I have gotten a lot of email from folks who moved to Moodle (often from Blackboard CE) because they wanted to get away from Blackboard and they thought that open source was “safe.” In my first post on the announcements, I noted there are reasons to believe that Moodlerooms customers may do just fine under the new corporate ownership. But still, what does the announcement mean? Did Blackboard buy Moodle? What about open source can be for sale? What protection does it afford from corporate acquisition, and what are the limits of those protections?
I’ll try to outline some of the ins and outs in this post.
Buying a Support Vendor
Let’s start with the most direct question. Blackboard has acquired Moodlerooms and Netspot. How does that impact the mobility and choice of the customers of those two companies? The important thing to know is that it’s not the same as it was for WebCT and ANGEL customers. With private source software, the company that develops the product is almost always the same company that provides the support for that product. There are exceptions, but they are…um…exceptional. Open source is the mirror image. When you adopt Moodle (for example), you first decide you want Moodle and then decide which support vendor (if any) you are going to use. Don’t like Moodlerooms? Then you could try Remote Learner. It’s still Moodle. Again, there are exceptions (and Instructure Canvas happens to be one of them), but it is true for the majority of open source projects and the vast majority of open source LMS projects. But what happens if you adopt Moodle, move to a particular support vendor, and then want to leave that support vendor but stay on Moodle? What’s that like?
There are three things that are hard about LMS migration: course content migration, faculty retraining, and SIS integration. In the case of course content migration, you should be in pretty good shape. You don’t need to redesign courses to work in a new LMS. A relatively mechanical export/import operation should work. It’s not negligible effort, but it’s not nearly as bad as moving to a different LMS. Faculty shouldn’t need to be retrained either. To the degree that your support vendor provided something special about their offering (and they all do try to differentiate from each other), you may have to let faculty know that certain features here or there are missing or different. How big a change this is depends on how heavily you were using the vendor-specific offerings. For example, if you’re a Moodlerooms customer using their relatively generic “Power” Moodle offering, that’s one thing. If you’re using their proprietary “Joule” add-on platform, that’s another. But even in the worst case, the faculty retraining will not be on the same order of magnitude as a migration to a different LMS. SIS integration is probably the most variable, although now that most major SIS vendors have adopted the IMS LIS integration standard, it’s getting easier. In short, if you grow unhappy with your open source LMS support vendor for any reason, you probably have more mobility.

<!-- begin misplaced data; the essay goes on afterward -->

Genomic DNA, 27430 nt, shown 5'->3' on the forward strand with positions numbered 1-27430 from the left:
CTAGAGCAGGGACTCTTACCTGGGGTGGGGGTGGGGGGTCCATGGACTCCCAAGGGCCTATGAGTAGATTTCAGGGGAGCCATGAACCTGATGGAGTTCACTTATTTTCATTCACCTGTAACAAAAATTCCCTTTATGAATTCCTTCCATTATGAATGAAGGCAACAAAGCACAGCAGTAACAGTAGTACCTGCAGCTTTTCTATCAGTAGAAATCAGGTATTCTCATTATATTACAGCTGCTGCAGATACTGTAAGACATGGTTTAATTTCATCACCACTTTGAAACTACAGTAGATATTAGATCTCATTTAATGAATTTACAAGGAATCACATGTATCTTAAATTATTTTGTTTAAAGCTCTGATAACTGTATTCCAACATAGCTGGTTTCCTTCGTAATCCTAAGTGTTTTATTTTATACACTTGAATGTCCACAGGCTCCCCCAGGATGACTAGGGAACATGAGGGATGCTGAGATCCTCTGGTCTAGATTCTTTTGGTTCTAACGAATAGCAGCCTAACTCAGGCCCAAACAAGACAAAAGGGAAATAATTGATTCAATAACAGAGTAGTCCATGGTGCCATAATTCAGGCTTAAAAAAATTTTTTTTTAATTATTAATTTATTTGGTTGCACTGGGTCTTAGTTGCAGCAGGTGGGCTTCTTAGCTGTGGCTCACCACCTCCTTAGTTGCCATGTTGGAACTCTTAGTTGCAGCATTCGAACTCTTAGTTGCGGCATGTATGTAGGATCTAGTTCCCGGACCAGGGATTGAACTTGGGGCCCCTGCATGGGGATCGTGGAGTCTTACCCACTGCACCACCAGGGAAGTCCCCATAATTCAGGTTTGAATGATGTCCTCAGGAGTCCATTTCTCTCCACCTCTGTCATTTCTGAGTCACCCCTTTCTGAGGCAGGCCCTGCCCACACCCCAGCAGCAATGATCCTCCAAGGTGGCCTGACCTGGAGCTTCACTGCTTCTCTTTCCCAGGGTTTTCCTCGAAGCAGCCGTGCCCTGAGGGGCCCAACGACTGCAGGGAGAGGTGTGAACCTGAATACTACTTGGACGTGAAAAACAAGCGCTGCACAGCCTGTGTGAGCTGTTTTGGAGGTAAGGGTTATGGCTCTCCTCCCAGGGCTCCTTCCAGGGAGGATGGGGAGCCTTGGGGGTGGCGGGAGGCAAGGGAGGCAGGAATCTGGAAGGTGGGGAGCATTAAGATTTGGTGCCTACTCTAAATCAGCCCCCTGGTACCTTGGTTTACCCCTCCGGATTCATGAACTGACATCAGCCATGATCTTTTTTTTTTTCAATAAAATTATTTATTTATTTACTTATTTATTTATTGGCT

But what if you’re afraid that some big company is really evil and means to do harm to the entire open source ecosystem? Could they buy open source itself? What kind of damage could they do?
Open Source Basics
At first approximation, there are four aspects of open source projects that impact the ways in which commercial entities can interact with open source projects: copyright ownership, open source license type, sustainability model, and governance:
- Copyright: Even in open source, somebody owns the legal rights to the code. Open source provides a license for others to use that code. The owner can often do things with the code that others can’t. For example, a particular open source license may forbid most users from including the code in a private source product, but the copyright owner could do it. One thing the copyright owner can’t do is revoke the open source license once it’s out there. They can develop future versions of the product that they don’t license, but regarding the current version, the horse is out of the barn.
- License: There are endlessly long discussions and debates about the subtle nuances of different open source licenses, but the main dimension that most folks need to know about is how “viral” the license is. Some licenses insist (to varying degrees) that any code that is “intermingled” with the open source code must also be released as open source, while others do not. So, for example, the Sakai community has deliberately chosen a license that would allow a company to develop a proprietary LMS using parts of the Sakai code base, while Instructure has chosen a license that makes it impossible for another company to do so with the Canvas code.
- Sustainability model: Any open source project that rises above the level of a hobby must have a way of providing resources to maintain and develop the code base. And the most important resource in that regard is people with expertise in the code. So in one way or another, this comes down to a way to pay to developers to stay engaged with the project. As we’ll see, there is a wide range of sustainability models even within the small domain of open source LMSs.
- Governance: At the end of the day, somebody decides what the developers are going to build. It might be the developers, but often it’s the people who pay their salaries. In a private source company, this is fairly straightforward; company management decides what the employees will build and what they build gets put into the product. In open source, the decisions of what gets built as well as whether and how that code gets incorporated into the product can be (but don’t have to be) more mediated.